The evolution of insect life histories and their effect on diversification (2015-16)
Our understanding of macroevolution forms the background against which current biodiversity change is assessed. The insects make up over half of all described macroscopic species, but most of our knowledge on comparative life history evolution, and its effect on diversification, comes from vertebrates. We aim to elucidate the broad pattern of evolutionary change in basic insect life history traits, their interactions with key innovations such as metamorphosis, and their effect on diversification, to help understand their diversity. We will: develop a database of insect life history parameters and to populate it with published and original information from representatives of all major insect taxa; test, using recent Bayesian phylogenetic & comparative techniques, if the origin of metamorphosis is associated with directional shifts or changes in the rate of evolution in traits such as development time, body size, and fecundity; reveal the patterns of covariation among life history traits; test the association between life history traits and diversification across taxa in the insects. This will be the first broad assessment of life history evolution across the whole of the insects. The project is suitable for students with an interest in evolutionary ecology, insect biology and comparative biology.
Co directors - Rob Freckleton (Sheffield) and Nick Isaac (CEH)
Plant defence vs Insect defence: impacts of plant quality on insect immune systems (2015-16)
Insects defend themselves against pathogens and parasites with an immune system, but key aspects of insect immunity remain unknown, including how immune function is affected by diet. Insect herbivores often consume a diet low in protein and high in plant toxins; such a diet may compromise their immune system by reducing the resources that can be allocated to it. Many grasses, including vital crops such as rice and wheat, use silicon as a defence. Silicon reduces the ability of herbivores to digest protein, but the effect of this on their immune systems has not been tested. Silicon also increases the development time of insects, increasing their exposure to invasive enemies at a time when their immune systems may less effective.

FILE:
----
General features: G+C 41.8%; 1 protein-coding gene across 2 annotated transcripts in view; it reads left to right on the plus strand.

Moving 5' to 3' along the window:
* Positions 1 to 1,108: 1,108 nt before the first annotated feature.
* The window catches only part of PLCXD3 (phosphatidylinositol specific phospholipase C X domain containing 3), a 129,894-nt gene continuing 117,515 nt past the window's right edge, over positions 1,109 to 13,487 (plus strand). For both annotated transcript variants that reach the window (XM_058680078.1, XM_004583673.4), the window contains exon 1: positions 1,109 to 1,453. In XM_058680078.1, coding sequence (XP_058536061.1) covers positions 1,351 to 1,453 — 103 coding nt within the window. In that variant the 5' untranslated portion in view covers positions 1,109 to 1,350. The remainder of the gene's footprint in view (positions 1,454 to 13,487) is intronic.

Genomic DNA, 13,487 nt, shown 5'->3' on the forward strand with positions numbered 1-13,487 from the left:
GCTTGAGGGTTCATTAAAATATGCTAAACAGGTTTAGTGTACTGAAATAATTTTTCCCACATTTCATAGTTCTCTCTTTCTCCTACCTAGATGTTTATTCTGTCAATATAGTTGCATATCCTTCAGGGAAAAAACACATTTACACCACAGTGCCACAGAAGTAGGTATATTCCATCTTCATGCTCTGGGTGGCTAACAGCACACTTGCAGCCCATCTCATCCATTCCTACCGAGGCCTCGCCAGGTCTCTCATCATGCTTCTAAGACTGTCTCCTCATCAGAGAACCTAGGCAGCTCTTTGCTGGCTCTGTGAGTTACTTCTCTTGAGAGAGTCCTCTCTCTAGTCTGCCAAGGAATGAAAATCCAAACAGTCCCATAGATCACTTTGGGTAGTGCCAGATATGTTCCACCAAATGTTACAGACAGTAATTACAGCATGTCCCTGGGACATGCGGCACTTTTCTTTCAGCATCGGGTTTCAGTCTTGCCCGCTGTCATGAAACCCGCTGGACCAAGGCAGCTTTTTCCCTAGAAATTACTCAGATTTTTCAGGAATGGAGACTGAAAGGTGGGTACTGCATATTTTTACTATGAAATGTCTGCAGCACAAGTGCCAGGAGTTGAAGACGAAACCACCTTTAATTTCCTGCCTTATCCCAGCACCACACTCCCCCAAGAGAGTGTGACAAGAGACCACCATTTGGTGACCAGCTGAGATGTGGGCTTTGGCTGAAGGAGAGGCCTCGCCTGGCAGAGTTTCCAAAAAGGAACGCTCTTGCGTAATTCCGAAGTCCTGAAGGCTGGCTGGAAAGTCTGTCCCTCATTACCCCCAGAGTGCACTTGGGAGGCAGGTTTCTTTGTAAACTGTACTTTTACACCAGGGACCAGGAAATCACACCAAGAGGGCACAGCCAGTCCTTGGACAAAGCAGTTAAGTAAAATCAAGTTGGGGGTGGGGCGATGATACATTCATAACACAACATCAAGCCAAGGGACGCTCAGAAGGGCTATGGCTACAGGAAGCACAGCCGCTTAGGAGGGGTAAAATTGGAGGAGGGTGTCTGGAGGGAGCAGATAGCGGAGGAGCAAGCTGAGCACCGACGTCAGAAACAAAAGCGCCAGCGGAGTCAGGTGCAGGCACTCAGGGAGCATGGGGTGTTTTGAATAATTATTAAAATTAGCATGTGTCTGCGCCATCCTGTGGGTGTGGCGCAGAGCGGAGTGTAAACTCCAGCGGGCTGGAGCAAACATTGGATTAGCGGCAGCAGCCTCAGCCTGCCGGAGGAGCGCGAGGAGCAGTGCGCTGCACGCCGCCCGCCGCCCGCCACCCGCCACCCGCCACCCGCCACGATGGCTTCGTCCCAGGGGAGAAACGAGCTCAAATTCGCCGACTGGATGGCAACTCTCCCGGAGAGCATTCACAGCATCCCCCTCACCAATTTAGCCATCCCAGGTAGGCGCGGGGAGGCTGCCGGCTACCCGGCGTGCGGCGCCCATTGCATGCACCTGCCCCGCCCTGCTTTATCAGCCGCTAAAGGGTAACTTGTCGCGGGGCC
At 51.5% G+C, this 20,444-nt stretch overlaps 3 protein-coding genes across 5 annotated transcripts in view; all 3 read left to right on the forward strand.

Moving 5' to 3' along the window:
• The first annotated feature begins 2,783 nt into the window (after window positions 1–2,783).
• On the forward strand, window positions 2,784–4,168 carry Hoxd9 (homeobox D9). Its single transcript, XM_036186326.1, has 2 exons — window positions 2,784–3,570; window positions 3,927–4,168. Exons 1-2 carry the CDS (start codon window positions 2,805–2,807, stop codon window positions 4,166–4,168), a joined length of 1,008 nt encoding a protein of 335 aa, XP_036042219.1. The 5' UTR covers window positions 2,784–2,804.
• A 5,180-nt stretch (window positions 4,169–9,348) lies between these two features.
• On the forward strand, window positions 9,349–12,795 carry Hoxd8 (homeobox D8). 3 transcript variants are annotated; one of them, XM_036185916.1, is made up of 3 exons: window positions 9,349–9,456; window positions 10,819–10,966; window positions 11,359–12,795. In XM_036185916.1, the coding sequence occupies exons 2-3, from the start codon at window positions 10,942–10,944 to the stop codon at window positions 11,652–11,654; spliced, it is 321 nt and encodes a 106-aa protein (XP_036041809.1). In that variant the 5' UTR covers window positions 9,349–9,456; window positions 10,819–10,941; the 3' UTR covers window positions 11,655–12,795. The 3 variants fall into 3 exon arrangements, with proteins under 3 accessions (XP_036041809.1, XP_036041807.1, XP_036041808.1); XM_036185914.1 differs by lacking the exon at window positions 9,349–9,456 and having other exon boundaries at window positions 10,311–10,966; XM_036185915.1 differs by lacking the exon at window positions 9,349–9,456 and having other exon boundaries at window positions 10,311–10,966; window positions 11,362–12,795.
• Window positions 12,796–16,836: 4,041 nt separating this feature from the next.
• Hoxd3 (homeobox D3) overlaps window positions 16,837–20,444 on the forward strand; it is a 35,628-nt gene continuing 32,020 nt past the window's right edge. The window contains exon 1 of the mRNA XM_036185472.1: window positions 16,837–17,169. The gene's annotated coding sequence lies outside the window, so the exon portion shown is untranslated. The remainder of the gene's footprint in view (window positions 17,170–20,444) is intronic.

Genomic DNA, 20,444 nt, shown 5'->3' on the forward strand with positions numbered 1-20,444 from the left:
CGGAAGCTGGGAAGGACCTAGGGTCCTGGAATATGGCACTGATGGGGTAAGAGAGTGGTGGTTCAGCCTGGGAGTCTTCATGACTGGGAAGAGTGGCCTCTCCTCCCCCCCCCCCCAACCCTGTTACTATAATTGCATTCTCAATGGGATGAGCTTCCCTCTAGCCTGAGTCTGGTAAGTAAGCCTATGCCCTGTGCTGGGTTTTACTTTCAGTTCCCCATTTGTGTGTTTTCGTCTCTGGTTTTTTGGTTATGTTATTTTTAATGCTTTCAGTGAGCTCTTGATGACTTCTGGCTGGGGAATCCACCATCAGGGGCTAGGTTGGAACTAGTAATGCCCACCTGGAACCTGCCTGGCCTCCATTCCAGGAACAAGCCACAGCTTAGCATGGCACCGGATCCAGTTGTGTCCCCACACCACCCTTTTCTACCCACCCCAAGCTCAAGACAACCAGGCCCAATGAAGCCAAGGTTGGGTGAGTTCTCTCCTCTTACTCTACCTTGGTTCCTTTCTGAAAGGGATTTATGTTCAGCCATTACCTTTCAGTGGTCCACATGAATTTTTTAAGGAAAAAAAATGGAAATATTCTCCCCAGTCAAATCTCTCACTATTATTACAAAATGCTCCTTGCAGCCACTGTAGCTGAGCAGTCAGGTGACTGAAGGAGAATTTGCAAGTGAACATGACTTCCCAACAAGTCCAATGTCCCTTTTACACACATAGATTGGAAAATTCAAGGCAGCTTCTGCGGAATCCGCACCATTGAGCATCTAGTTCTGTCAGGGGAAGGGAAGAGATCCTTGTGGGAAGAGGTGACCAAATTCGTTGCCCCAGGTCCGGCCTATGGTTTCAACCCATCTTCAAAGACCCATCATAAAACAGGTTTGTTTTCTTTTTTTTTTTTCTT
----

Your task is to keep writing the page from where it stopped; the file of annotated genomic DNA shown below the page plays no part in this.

This project aims to:
(i) Assess the impacts of silicon in the diet on the immune function of insect herbivores by rearing them on plants containing different amounts/types of silicon defences and their immune function.
(ii) Understand how silicon affects the vulnerability of different types of insect herbivores to parasitoid attack.
Strategies for compromising insect immunity could lead to the development of novel sustainable pest control methods, vital when climate change may increase the frequency and severity of pest outbreaks
Self-funded PhD applications are welcome.
Multiple beneficial symbionts – too much of a good thing? (2015-16)
All organisms face a multitude of environmental threats and have to adapt to overcome these challenges. Many insects get help from an unexpected source – bacterial symbionts that live in their bodies. These endosymbionts affect their host’s biology, from allowing the host insect to feed on unbalanced diets to protecting from extreme temperatures or natural enemies. A newly acquired symbiont can rapidly spread through a population and alter the insects’ interactions with other species and the environment under suitable conditions. This can have undesirable consequences if the host insect is an agricultural pest.
Endosymbionts that confer ecologically important benefits are particularly well studied in aphids, where phenotypic effects are fairly well understood. However, often multiple species of symbionts occur in the same aphid individual. It is likely that these species compete for resources and the host might be overexploited as a consequence. This project will elucidate how single and multiple infections of beneficial symbionts differ in their effect on the host’s ecology. The student will have the opportunity to develop this project according to his/her interests; this might include investigating the competitive interactions within the aphid, assessing the effects on the wider ecological community, or a mechanistic understanding of the interactions.
Computational investigation of microbial communities involved in methane production (2015-16)